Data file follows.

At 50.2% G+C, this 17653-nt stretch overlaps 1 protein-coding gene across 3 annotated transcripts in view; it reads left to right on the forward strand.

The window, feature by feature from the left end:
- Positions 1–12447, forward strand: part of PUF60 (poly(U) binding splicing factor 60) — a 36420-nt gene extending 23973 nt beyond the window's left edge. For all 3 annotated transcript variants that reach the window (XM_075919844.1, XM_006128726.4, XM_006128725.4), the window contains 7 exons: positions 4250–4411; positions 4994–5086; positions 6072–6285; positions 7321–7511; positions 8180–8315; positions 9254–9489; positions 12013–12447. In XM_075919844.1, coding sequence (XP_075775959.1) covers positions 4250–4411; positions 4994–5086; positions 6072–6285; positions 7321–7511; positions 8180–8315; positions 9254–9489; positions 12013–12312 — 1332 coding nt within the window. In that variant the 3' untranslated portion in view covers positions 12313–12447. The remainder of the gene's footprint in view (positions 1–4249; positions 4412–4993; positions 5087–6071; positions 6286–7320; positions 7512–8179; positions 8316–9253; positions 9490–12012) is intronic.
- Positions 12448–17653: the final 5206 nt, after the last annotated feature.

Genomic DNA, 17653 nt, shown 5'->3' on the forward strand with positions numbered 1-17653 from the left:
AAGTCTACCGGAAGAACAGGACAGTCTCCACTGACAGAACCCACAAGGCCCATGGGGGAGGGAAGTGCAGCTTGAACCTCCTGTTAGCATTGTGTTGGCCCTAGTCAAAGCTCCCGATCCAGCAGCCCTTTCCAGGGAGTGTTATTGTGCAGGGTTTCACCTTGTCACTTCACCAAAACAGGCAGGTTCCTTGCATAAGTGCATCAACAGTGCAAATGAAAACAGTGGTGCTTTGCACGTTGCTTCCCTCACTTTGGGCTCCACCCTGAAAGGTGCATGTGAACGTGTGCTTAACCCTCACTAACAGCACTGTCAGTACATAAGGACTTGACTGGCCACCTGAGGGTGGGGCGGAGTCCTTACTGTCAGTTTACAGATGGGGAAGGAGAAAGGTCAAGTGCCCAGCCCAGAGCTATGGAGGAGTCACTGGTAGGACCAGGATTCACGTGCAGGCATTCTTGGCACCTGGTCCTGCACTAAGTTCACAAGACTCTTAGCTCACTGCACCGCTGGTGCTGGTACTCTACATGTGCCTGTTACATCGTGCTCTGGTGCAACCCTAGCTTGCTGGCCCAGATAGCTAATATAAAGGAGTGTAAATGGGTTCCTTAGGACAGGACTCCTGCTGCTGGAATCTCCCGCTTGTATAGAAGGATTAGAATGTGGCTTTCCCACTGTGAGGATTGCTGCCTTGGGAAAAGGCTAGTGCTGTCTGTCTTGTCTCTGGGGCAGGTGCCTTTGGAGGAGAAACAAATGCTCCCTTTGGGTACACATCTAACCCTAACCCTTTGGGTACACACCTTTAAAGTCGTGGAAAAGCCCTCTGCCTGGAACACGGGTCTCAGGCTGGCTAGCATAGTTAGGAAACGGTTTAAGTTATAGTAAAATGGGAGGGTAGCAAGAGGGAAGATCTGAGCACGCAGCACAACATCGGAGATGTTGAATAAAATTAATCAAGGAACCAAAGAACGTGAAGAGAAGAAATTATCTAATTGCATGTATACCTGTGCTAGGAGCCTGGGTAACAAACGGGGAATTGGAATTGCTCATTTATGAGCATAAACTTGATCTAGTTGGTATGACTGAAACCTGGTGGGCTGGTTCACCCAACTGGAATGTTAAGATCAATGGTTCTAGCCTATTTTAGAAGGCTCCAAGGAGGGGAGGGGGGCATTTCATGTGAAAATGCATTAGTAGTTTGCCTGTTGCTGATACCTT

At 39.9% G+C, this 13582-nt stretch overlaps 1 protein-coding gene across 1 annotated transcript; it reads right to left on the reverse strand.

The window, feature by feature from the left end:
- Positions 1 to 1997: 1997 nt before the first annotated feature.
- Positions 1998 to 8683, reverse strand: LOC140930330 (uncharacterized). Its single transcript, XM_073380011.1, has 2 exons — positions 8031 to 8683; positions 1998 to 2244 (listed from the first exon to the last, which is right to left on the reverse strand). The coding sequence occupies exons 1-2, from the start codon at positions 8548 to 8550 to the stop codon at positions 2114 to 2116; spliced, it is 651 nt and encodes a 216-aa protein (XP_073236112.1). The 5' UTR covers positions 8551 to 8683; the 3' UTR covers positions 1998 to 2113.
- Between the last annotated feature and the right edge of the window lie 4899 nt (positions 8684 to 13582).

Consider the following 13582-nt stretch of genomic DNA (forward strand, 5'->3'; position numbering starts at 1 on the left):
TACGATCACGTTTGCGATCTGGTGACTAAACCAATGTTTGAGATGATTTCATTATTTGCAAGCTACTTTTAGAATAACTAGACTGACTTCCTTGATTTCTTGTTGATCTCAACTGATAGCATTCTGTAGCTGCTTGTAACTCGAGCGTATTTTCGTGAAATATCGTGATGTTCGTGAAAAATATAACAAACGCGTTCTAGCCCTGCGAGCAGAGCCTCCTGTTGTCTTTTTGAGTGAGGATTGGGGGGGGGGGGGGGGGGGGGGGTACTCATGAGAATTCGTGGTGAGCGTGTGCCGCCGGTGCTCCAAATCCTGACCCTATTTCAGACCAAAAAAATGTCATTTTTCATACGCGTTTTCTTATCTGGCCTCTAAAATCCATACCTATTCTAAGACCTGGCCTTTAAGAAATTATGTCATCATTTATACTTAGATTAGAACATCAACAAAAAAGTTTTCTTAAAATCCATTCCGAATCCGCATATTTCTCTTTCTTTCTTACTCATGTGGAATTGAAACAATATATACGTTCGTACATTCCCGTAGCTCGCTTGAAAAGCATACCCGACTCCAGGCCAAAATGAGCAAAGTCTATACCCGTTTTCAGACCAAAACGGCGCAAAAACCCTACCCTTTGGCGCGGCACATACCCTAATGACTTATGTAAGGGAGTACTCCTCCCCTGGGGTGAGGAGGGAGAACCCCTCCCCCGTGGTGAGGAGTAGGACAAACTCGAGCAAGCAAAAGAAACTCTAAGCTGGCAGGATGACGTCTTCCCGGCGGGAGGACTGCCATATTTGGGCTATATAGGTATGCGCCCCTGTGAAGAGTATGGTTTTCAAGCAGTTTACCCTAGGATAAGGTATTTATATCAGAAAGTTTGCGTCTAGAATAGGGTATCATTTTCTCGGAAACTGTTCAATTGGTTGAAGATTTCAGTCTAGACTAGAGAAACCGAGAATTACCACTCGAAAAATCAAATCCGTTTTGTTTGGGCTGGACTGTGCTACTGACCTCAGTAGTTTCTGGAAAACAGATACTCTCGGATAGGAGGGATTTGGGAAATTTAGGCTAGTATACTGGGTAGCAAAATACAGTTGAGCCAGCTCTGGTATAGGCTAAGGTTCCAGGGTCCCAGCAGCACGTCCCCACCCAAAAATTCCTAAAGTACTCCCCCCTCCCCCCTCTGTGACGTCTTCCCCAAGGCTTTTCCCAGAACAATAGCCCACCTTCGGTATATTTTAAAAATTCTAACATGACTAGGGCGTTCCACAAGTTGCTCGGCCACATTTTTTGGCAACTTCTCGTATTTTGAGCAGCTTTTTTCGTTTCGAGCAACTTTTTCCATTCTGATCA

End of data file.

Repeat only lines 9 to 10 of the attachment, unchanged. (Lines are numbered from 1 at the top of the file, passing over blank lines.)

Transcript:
- Positions 1 to 1997: 1997 nt before the first annotated feature.
- Positions 1998 to 8683, reverse strand: LOC140930330 (uncharacterized). Its single transcript, XM_073380011.1, has 2 exons — positions 8031 to 8683; positions 1998 to 2244 (listed from the first exon to the last, which is right to left on the reverse strand). The coding sequence occupies exons 1-2, from the start codon at positions 8548 to 8550 to the stop codon at positions 2114 to 2116; spliced, it is 651 nt and encodes a 216-aa protein (XP_073236112.1). The 5' UTR covers positions 8551 to 8683; the 3' UTR covers positions 1998 to 2113.